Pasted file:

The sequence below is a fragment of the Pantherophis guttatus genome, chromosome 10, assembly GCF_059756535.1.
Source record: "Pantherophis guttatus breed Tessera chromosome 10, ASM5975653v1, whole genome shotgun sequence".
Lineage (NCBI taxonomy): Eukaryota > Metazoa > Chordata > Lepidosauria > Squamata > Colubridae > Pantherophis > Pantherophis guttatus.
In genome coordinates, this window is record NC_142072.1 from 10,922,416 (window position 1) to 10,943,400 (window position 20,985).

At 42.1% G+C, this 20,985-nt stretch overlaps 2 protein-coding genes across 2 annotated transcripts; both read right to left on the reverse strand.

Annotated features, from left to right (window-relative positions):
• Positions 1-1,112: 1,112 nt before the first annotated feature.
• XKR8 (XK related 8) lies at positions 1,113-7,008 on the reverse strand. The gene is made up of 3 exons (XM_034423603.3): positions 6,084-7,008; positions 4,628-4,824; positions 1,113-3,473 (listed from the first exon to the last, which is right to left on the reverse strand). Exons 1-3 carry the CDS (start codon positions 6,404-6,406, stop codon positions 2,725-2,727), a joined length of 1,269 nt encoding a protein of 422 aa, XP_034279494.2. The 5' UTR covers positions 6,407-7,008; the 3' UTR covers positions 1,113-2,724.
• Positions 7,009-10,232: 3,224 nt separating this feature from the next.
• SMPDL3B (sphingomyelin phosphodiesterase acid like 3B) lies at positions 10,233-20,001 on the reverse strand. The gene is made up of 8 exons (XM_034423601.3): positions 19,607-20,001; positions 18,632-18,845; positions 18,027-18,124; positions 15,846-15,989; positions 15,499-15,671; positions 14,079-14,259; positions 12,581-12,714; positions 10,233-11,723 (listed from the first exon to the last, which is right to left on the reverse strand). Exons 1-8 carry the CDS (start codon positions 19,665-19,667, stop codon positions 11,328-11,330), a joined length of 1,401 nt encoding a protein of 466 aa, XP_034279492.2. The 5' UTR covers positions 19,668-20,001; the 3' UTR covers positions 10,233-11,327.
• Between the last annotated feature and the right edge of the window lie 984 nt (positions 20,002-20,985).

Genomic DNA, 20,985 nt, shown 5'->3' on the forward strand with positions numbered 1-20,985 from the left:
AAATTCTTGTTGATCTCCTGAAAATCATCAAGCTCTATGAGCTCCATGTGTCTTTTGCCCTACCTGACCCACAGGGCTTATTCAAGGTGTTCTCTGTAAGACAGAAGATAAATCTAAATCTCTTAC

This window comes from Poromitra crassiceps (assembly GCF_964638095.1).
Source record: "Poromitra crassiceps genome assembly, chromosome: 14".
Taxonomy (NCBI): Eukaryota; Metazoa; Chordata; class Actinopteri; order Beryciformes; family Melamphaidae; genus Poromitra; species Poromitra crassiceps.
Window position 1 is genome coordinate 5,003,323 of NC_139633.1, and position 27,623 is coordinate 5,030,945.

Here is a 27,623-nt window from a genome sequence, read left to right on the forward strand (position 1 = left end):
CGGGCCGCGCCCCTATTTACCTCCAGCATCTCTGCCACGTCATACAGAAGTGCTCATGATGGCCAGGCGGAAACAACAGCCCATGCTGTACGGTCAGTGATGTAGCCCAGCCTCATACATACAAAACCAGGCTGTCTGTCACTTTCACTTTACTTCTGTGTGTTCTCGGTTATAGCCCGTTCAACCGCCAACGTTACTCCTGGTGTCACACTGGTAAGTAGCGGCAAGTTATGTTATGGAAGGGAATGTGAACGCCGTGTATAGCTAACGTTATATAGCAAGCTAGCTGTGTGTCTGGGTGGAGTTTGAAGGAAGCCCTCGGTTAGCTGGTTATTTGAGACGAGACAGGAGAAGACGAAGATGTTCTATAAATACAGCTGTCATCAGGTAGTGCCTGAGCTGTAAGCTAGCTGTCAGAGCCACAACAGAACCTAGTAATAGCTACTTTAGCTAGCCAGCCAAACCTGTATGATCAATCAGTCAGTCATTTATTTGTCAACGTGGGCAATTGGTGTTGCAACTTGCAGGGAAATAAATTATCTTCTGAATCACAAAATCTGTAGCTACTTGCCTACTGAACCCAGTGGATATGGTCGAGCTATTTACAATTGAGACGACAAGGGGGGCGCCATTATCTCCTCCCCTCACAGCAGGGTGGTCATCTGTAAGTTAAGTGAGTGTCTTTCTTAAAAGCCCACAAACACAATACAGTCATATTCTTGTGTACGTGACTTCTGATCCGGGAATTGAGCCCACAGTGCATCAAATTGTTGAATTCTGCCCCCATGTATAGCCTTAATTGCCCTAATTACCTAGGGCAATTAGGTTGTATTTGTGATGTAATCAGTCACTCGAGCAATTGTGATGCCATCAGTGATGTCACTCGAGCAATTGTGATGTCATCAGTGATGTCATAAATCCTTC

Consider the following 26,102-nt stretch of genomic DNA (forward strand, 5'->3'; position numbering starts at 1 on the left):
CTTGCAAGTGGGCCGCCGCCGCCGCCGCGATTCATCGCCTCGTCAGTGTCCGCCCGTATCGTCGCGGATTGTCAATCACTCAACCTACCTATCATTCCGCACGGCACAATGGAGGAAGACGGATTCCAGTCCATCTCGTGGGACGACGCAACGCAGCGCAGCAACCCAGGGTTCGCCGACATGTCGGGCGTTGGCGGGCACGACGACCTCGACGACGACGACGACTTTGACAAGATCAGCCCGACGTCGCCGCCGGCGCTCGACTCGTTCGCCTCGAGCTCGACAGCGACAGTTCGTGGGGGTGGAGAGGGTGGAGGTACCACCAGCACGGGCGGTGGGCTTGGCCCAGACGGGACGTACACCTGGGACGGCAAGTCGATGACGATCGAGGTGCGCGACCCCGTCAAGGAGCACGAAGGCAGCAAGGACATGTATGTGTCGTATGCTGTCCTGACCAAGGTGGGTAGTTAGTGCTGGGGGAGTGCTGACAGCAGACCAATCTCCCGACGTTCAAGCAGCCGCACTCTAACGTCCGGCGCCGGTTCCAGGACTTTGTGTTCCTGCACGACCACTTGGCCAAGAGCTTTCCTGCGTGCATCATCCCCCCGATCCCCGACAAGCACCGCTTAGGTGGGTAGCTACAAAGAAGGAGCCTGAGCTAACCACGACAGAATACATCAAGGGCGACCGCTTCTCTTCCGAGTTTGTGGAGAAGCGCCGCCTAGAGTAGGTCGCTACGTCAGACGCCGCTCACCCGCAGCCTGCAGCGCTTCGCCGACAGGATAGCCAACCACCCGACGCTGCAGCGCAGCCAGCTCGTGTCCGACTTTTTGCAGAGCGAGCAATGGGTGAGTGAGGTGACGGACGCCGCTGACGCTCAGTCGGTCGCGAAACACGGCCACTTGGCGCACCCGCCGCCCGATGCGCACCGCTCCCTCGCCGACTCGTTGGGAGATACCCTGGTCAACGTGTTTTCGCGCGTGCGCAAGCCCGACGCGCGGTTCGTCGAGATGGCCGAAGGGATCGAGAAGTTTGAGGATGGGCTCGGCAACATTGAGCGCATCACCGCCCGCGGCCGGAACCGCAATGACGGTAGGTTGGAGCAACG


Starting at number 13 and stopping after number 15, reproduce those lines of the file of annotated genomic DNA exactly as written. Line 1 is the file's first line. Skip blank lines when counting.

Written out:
AAATTCTTGTTGATCTCCTGAAAATCATCAAGCTCTATGAGCTCCATGTGTCTTTTGCCCTACCTGACCCACAGGGCTTATTCAAGGTGTTCTCTGTAAGACAGAAGATAAATCTAAATCTCTTAC

This window comes from Poromitra crassiceps (assembly GCF_964638095.1).
Source record: "Poromitra crassiceps genome assembly, chromosome: 14".